0

BRAVES NOTEBOOK: Beachy ready to return — but where to put him?

The Braves’ starting pitchers are throwing well right now, meaning Brandon Beachy may not be a starter when he finally returns.

The Braves’ starting pitchers are throwing well right now, meaning Brandon Beachy may not be a starter when he finally returns.

ATLANTA — Manager Fredi Gonzalez and Braves officials figured something would happen, as it usually does in these matters, to create an opening in the starting rotation or at least make the logistical decision easier before Brandon Beachy returned from the disabled list.

It hasn’t.

Beachy could come off the DL next week after a long rehab from Tommy John surgery, and the Braves’ rotation is enjoying one of its best stretches in more than a decade. Gonzalez reiterated this week the Braves didn’t know yet what they would do when Beachy returned.

Before Julio Teheran was roughed up in Monday night’s series opener against the Padres, Braves starters had allowed three earned runs in 35 innings (0.77 ERA) during the past five games, including one or no earned runs in all four games of the road series against the Los Angeles Dodgers that ended Sunday.

The starters had allowed two earned runs or fewer in all nine June games before Monday to match the longest such streak for Atlanta in a dozen seasons. The last time Braves starters allowed two or fewer in 10 consecutive starts was April 2001, when it was done by Greg Maddux, John Burkett, Tom Glavine, Kevin Millwood and Odalis Perez.

“Streaks start or end with good pitching,” said Gonzalez, whose Braves split with the Dodgers and were 7-2 with a 1.42 ERA in June before stumbling a bit and getting swept by the Padres.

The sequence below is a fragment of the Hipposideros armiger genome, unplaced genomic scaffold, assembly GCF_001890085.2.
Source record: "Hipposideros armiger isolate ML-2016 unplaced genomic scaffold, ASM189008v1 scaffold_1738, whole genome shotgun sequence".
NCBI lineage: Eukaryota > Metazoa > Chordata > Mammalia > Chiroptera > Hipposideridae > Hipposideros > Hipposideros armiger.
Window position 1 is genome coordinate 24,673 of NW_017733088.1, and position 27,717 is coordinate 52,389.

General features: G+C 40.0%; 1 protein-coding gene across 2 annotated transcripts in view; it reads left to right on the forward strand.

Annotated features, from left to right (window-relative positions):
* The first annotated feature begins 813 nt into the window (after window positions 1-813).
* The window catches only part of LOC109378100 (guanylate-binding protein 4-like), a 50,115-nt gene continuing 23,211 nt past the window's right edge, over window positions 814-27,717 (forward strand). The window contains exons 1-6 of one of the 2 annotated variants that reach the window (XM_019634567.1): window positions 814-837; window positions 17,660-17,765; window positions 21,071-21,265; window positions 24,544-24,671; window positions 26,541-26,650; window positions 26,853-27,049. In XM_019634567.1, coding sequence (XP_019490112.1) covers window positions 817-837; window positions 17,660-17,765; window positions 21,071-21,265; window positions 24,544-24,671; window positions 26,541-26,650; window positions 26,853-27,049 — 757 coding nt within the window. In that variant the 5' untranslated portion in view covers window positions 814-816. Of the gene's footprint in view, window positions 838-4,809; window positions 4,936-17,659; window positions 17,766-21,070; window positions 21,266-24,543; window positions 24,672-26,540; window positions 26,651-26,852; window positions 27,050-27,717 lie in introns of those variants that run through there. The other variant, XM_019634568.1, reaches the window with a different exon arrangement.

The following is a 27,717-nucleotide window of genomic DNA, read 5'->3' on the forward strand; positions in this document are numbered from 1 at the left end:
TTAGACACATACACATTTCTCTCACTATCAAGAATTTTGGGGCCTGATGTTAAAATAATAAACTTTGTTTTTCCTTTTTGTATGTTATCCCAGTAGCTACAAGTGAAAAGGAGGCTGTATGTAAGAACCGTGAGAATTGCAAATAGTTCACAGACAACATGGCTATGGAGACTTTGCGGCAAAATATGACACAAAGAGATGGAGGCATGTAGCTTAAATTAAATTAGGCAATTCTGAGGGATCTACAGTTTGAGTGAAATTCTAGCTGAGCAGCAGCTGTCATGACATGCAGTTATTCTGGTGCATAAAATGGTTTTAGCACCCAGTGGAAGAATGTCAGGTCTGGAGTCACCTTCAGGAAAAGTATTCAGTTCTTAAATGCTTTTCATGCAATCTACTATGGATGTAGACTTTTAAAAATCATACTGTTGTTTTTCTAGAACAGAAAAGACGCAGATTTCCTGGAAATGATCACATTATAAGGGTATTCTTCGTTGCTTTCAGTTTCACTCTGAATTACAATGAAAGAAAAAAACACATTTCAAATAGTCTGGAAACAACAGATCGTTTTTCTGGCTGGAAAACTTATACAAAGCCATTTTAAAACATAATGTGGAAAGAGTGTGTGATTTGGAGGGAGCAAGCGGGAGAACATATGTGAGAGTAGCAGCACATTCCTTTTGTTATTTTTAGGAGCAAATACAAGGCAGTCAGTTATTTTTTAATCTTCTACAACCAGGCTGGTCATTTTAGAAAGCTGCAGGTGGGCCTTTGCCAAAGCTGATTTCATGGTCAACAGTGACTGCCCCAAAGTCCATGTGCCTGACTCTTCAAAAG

Gonzalez then added: “Those four games in L.A., our starting pitching was really good. And our bullpen, for that matter.”

During a four-game series at San Francisco on May 9-12, the Braves got seven innings of three-run ball from Teheran to win the series opener, then saw starters Tim Hudson, Paul Maholm and Kris Medlen give up a combined 24 hits and 17 runs (15 earned) in 13 2/3 innings of three losses, with Medlen the only one to make it to the sixth inning.

At that time, it looked as if Beachy couldn’t get back soon enough to help the sagging rotation.

“But after that, we’ve run off some pretty good starts,” Gonzalez said. “They might not have been seven or eight innings of no-hit baseball, but good starts.”

Before Wednesday’s game, the rotation’s ERA was 3.36, third-best in the majors, and the pitching staff’s ERA was down to 3.20, second in the majors to the Cardinals’ 3.19. Mike Minor was 5-0 with a 2.04 ERA in eight starts in May and June.

“We’ve all had our times where we’ve kind of veered off a little bit,” said Medlen, who has made no secret about the fact he would like to stay in the rotation once Beachy returns. “Happens every year, ups and downs. We’re in an up right now, obviously.”

Gattis reaches Braves record books — in just nine at-bats

ATLANTA — Braves fans want to see Evan Gattis in the lineup more often, but the rookie slugger has quite an impact even when he isn’t.

With his three-run blast in the ninth inning Monday night in San Diego, Gattis tied the Braves’ record with four pinch homers in a season.

Most amazingly, it took him just nine plate appearances.

“I don’t know how or why it’s working out the way it is,” Gattis said.

The catcher/outfielder also has a double, a single and a walk as a pinch hitter, driving in 11 runs. Now that is production.

“It’s like when he gets up there you expect that he’s going to do something special,” shortstop Andrelton Simmons said.

Tommy Gregg hit four pinch homers for the Braves in 1990 to establish the record Gattis tied. The major-league record for pinch homers in a season is seven.

Gattis’ blast against the Padres just brought the Braves closer in an eventual 7-6 loss. But his others, all in the eighth inning or later, had given his team a lead or tied the game.

“His swing works, so you can run him in there against anybody,” manager Fredi Gonzalez said. “You don’t have to find a lefty-righty combination. It’s a short swing and he’s a big, strong man.”

Gattis’ surprising success, of course, has extended beyond pinch hitting. He is hitting .263 with 14 home runs, 37 RBI and a .928 OPS in 156 at-bats.

Regular playing time ended for Gattis when Brian McCann and Jason Heyward returned from the disabled list. But he is still tied with Justin Upton for the team lead in homers and ranks second in RBI.